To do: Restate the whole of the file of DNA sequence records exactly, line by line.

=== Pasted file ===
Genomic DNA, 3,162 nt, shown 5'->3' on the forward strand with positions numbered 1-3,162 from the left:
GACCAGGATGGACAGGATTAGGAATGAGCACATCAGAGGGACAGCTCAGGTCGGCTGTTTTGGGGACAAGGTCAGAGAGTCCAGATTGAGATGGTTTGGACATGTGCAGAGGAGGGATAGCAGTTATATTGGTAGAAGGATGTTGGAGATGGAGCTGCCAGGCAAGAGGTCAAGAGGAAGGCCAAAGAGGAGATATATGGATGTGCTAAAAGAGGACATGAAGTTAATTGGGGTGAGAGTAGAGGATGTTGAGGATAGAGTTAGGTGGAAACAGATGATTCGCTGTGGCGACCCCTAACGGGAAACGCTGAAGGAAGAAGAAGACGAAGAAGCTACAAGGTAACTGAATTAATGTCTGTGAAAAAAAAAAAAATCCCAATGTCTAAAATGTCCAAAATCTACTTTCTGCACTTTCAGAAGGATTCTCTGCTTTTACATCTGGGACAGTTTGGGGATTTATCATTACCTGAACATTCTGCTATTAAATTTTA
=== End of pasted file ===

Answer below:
Genomic DNA, 3,162 nt, shown 5'->3' on the forward strand with positions numbered 1-3,162 from the left:
GACCAGGATGGACAGGATTAGGAATGAGCACATCAGAGGGACAGCTCAGGTCGGCTGTTTTGGGGACAAGGTCAGAGAGTCCAGATTGAGATGGTTTGGACATGTGCAGAGGAGGGATAGCAGTTATATTGGTAGAAGGATGTTGGAGATGGAGCTGCCAGGCAAGAGGTCAAGAGGAAGGCCAAAGAGGAGATATATGGATGTGCTAAAAGAGGACATGAAGTTAATTGGGGTGAGAGTAGAGGATGTTGAGGATAGAGTTAGGTGGAAACAGATGATTCGCTGTGGCGACCCCTAACGGGAAACGCTGAAGGAAGAAGAAGACGAAGAAGCTACAAGGTAACTGAATTAATGTCTGTGAAAAAAAAAAAAATCCCAATGTCTAAAATGTCCAAAATCTACTTTCTGCACTTTCAGAAGGATTCTCTGCTTTTACATCTGGGACAGTTTGGGGATTTATCATTACCTGAACATTCTGCTATTAAATTTTA